New York Times (01/23/90), P. A23
Glasnost has caused the eroticization of popular culture in the Soviet
Union, opening subjects once considered taboo--pre-marital sex,
contraceptives, abortion, venereal disease, and prostitution--to public
scrutiny, writes Dmitri N. Shalin, visiting scholar at the Russian
Research Center at Harvard University. Premarital sex is increasingly
common, Shalin writes, and unwanted pregnancies and sexual transmitted
diseases are rising at alarming rates. With the country's belated sexual
revolution, says Sahlin, has come a fresh concern: AIDS. In the Soviet
Union, contraceptives are unreliable or nonexistent, he says, and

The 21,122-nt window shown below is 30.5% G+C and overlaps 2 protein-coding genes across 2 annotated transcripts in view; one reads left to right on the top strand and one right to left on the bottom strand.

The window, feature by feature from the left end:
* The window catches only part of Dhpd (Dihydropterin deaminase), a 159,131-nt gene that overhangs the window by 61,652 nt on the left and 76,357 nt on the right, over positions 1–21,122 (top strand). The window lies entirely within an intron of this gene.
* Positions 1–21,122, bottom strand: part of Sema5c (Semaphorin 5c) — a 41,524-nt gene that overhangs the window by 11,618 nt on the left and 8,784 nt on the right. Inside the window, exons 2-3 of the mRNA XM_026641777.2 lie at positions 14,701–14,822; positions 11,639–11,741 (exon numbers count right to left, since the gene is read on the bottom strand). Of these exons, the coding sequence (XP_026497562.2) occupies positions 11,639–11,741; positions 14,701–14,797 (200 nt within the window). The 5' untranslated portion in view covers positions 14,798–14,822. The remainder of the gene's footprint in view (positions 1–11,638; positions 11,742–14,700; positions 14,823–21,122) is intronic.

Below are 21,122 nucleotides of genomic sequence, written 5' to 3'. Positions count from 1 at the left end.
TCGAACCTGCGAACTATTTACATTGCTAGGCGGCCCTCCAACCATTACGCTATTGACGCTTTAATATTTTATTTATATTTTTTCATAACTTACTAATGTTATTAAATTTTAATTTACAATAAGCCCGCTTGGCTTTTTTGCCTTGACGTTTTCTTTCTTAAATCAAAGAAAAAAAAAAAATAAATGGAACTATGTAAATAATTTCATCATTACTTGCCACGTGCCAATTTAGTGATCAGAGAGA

carrying a sexually transmitted disease is a criminal offense.
Prostitution ranks as a prestigious occupation among young women, says
Shalin, who writes that "to serve this hidden front in the battle for
perestroika," the U.S. should "send condoms, not computers," donate
anesthetics, deliver disposable syringes to combat the spread of HIV, and
provide family planning and sex education experts.